Dia de los Muertos Artifacts

Dia de los Muertos (8)

The lesson plan to go with Travis’s “Frightful Fiesta” recipes was all about Mexico’s Dia de los Muertos, or Day of the Dead. As a parent, I appreciated the cultural lesson, as well as the inclusion of crafts and entertainment, all rolled into one lesson plan.

We started with a sort of pop quiz. I printed out iconic images that go along with other holidays (Santa for Christmas, hearts for Valentine’s Day, etc.) and asked Travis which holiday each represented.

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Then I showed him a provided image of a sugar skull. Having learned briefly about the holiday before, he guessed Dia de los Muertos right away!

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As he colored in the sugar skull, we watched a read-aloud of a wonderful children’s book that helped explain the holiday.

The lesson plan suggested drawing along to everything as your child listens to the story, focusing on the bright colors and happiness associated with the holiday, rather than grief.

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Little sister Veronika wanted to color, too!

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Next came the most beautiful part of the lesson: setting up an offrenda for a loved one. We looked at National Geographic Kids for inspiration, then brainstormed some items that would be dear to our loved one (Travis’s grandfather).

The next day, we put together the offrenda! It included an old sweater of Papa’s, his photo, flowers from the market, battery-operated candles, a sugar skull lantern, and some of Papa’s favorite foods, including cashews, chips, and plantains.

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I loved watching the children interact with the display joyfully (especially stealing the chips to eat!). Having never celebrated the Day of the Dead before, it truly was a moving experience.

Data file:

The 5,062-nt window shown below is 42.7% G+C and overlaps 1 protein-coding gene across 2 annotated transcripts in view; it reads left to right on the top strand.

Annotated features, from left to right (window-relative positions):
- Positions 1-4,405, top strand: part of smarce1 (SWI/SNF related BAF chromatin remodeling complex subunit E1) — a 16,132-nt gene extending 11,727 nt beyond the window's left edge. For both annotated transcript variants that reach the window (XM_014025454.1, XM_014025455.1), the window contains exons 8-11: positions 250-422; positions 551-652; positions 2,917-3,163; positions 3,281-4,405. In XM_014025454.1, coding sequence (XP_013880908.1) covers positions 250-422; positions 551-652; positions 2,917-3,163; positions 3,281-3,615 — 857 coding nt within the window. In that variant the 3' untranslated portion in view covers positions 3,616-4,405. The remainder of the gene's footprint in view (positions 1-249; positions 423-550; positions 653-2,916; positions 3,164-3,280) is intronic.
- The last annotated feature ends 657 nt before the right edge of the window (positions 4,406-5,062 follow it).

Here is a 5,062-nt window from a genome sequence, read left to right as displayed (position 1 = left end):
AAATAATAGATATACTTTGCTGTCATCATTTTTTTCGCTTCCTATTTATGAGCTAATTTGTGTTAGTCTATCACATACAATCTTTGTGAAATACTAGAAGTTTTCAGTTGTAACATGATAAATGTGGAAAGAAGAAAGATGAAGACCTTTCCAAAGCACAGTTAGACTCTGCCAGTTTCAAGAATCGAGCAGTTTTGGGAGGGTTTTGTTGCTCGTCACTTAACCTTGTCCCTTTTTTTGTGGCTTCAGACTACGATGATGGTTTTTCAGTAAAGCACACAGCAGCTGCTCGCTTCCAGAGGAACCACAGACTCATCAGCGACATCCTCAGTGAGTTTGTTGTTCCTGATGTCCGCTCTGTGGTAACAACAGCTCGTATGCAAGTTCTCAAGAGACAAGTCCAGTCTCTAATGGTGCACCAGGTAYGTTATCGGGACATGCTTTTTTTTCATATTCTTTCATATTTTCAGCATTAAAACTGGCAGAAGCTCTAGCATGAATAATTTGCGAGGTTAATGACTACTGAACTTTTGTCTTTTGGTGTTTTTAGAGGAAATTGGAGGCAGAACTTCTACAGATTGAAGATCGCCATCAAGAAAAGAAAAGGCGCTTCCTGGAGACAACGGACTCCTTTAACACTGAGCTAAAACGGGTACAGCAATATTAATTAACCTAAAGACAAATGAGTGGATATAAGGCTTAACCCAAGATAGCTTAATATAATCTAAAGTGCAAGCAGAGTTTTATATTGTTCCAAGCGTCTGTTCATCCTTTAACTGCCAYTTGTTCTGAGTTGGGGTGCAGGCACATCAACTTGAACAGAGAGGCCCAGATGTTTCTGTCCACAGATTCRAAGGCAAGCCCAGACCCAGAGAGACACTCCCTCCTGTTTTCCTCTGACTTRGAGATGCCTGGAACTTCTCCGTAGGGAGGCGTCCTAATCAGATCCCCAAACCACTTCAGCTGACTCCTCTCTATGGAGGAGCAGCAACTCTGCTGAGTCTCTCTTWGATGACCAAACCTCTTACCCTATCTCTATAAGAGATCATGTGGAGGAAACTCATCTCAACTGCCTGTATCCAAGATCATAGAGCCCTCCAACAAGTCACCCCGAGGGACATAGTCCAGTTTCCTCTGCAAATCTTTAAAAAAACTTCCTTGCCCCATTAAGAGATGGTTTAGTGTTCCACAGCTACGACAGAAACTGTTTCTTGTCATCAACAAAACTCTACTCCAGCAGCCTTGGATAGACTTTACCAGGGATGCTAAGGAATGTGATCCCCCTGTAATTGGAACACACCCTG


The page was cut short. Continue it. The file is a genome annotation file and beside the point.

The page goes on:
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Note: You could also have your children create an offrenda for a deceased pet or a historical figure, if that is more appropriate in your home.

To extend the lesson, we made two crafts. First up, was a Paper Bag Pinata. Fill a sandwich-size brown bag with candy, then fold the top over and tape shut. Cut 6 (18-inch long) strips from tissue paper, and then fringe the edges with scissors.

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Tape the first strip to the bottom of the bag. Continue taping on the strips, overlapping them so the fringe dangles over the one below.

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We suspended the pinata from the ceiling, then… Fiesta time! Travis and Veronika loved taking turns whacking at it.

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Inflatable light sabers weren’t strong enough, but a wiffle ball bat was. Candy!

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Next we created Papel Picado. This is a fun tissue paper craft that is normally strung up during the festival, and the process is similar to making paper snowflakes. Fold a square of tissue paper in half twice, and then into a triangle. Fold one side down like you’re making a paper airplane fin. Begin making little slits and shapes with scissors. Travis loves fine scissor work like this, so was thrilled that this was the “assignment”.

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Open up for the big reveal!

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We taped them to a string so we could suspend them across one archway in our home, where they looked especially gorgeous when the sun was shining through.

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We finished by watching the movie Coco. This was a fantastic way for Travis to understand the nuances of the holiday. The film is highly recommended for those who have not viewed it.

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